When Stephen's friend asks him to find Sibeko's daughter in the suburb of Springs, we are reminded that what has happened to Stephen's family is not an isolated case, but part of the general breaking up of African life and the disintegration of native family life. This sort of parallelism is a device Paton uses a great deal. As soon as Kumalo is in the outside world, there is a significant change in his actions. Whereas in his own community he would never think of deceiving anyone, on the train he tries to give the impression that he has traveled often to various parts of the country. But after implying this, he feels the need to turn to his Bible for consolation. In this act, we see that as Kumalo ventures into a new and strange world, he takes strength from his Bible, which represents for him the old world of true values.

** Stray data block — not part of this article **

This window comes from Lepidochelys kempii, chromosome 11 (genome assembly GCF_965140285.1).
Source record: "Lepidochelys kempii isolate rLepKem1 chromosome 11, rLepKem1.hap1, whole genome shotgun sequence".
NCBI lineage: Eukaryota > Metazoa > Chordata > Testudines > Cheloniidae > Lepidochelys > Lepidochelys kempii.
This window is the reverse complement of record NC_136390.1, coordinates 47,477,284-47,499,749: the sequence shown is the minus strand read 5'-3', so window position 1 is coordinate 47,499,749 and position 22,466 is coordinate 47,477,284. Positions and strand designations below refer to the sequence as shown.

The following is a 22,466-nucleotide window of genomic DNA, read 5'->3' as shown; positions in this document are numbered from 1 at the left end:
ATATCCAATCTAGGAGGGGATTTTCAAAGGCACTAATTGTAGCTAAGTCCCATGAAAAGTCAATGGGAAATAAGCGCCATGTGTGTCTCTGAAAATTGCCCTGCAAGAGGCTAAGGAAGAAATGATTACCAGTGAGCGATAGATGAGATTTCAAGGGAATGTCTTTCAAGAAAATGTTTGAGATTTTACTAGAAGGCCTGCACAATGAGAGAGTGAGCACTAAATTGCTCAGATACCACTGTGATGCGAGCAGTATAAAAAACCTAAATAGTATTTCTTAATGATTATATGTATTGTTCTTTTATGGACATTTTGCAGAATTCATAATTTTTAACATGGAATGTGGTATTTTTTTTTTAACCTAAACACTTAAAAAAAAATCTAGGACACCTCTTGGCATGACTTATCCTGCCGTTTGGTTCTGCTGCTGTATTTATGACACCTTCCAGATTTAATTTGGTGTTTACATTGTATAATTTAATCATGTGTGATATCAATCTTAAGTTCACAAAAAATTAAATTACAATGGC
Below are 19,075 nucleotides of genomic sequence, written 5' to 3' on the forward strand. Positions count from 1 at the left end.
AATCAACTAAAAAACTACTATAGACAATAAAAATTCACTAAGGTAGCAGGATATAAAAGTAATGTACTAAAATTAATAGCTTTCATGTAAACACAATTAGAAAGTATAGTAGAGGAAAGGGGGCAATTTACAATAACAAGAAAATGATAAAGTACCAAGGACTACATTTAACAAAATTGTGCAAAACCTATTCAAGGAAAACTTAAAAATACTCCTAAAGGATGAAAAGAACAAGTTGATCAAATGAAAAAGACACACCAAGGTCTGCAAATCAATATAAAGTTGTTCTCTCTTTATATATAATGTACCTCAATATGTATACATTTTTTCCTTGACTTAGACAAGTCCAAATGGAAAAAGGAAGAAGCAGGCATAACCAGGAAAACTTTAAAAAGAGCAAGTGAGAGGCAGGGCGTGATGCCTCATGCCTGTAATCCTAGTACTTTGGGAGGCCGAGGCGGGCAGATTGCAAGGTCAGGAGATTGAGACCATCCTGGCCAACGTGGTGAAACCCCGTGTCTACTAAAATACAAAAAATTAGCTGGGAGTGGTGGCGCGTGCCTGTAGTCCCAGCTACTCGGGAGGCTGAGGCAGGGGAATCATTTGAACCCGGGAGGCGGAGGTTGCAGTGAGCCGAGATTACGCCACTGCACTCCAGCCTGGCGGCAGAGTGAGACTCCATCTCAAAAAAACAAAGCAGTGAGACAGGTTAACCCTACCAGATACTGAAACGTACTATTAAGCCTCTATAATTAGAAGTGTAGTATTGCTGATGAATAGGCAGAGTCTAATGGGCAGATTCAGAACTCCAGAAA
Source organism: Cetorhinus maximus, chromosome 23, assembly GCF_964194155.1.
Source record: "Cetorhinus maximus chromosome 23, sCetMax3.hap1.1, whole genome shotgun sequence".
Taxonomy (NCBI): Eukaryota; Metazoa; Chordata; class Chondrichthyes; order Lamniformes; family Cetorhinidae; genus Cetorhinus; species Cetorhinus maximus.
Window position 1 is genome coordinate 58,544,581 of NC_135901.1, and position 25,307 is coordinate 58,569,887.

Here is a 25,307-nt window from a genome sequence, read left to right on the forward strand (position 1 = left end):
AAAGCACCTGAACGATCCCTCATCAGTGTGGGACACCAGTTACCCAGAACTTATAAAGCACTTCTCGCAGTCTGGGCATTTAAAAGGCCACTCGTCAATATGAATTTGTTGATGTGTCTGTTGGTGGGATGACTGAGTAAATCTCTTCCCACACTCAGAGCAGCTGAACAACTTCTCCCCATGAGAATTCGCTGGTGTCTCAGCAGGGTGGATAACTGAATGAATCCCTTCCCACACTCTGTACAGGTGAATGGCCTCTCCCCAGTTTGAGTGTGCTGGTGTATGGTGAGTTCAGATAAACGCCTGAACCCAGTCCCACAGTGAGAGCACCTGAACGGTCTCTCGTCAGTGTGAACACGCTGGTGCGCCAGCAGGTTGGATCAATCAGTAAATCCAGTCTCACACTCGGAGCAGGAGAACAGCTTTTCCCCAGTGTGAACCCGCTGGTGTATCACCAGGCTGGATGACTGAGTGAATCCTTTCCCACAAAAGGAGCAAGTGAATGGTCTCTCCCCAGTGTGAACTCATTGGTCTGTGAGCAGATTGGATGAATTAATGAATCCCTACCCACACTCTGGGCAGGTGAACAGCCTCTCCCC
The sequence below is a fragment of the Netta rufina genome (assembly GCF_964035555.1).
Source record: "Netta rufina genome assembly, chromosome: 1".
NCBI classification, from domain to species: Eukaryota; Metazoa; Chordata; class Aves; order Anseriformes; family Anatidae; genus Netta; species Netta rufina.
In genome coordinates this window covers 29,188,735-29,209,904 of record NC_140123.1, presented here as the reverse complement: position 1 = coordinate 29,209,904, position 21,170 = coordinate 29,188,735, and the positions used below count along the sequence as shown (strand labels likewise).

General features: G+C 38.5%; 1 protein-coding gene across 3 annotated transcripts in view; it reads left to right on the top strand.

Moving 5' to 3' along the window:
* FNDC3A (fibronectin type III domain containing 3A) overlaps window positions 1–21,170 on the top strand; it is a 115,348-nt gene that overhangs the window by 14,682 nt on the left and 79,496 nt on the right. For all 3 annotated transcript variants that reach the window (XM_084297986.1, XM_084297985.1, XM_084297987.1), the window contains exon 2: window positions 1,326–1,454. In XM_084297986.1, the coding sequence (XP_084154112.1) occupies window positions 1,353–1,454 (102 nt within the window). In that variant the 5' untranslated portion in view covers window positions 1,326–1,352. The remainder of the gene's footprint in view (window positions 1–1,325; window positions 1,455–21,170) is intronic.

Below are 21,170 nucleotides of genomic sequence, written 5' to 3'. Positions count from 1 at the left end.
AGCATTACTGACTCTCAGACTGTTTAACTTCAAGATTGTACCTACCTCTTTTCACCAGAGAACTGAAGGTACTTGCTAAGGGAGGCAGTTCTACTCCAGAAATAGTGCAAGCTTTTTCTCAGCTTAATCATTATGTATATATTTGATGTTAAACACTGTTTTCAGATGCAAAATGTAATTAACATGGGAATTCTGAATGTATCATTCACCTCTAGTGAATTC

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This note was uploaded on 12/08/2011 for the course ENG 3550 taught by Professor Staff during the Fall '09 term at Texas State.